As you can see, some item-specific commands are associated with one or more events, which appear in a comma-separated list inside the brackets. This gives a crude mechanism for interacting with the game state, although you will shortly realize its limitations and want to expand the way this works in more flexible ways.

Standard Zork++ events must include the following:


When triggered, adds the number of points to the user's score.


When triggered, the user's health will decrease by the number of points in parentheses. (If this is a negative number, this effectively doubles as a "Heal" event.) Reminder: although the game internally keeps track of a player's health numerically, the "health" command's messages do not print numbers, but fuzzy messages.


When triggered, the game is over, and the player loses.


When triggered, the game is over, and the player wins.


When triggered, the item will be dropped into the current room, just as if the user had explicitly typed a drop command.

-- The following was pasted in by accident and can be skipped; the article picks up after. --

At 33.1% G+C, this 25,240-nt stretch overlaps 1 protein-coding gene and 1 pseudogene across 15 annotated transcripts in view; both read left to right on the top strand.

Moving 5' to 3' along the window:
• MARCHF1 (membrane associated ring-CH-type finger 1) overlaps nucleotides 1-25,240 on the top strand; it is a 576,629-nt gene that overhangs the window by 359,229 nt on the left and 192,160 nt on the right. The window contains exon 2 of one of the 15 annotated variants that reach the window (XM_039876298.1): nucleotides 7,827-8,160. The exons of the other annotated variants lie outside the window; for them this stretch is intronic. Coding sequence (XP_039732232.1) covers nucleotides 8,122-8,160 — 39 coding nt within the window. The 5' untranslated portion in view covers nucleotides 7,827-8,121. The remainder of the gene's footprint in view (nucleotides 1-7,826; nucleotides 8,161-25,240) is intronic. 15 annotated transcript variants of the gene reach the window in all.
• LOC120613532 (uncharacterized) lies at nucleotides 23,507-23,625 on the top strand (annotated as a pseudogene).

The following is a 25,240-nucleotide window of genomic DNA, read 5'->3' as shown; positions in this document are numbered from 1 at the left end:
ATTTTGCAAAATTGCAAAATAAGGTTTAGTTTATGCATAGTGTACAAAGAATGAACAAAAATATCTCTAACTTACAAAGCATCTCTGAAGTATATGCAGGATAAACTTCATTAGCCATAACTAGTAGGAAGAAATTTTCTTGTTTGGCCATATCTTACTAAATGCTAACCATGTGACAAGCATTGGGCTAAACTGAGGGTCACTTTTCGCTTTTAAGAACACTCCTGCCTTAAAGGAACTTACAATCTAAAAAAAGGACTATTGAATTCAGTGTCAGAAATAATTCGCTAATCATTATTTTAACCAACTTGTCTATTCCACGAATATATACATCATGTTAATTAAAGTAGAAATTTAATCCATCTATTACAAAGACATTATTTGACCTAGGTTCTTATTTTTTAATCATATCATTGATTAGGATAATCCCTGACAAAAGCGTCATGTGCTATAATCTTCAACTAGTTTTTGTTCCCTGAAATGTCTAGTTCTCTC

When triggered, the item will simply cease to exist, disappearing from the room, inventory, and dungeon.


When triggered, the item will disappear and be replaced by another item whose primary name is in parentheses. (Normally the new item will not have existed previously; i.e., although it appears in the "Items:" section of the .zork file, it will not have been named in the "Rooms:" section and therefore not really exist at all when the dungeon is originally started.)


When triggered, the adventurer will be randomly teleported to some other room in the dungeon. This may or may not be a room that they have already visited (or one that is even reachable in any other way.)

Supplemental features

Knock yourself out.

Below are listed some example ideas of features with varying degrees of difficulty, to get your creative juices flowing. Note: to get full-credit for the assignment, you must design and implement at least 50 points worth of supplemental features.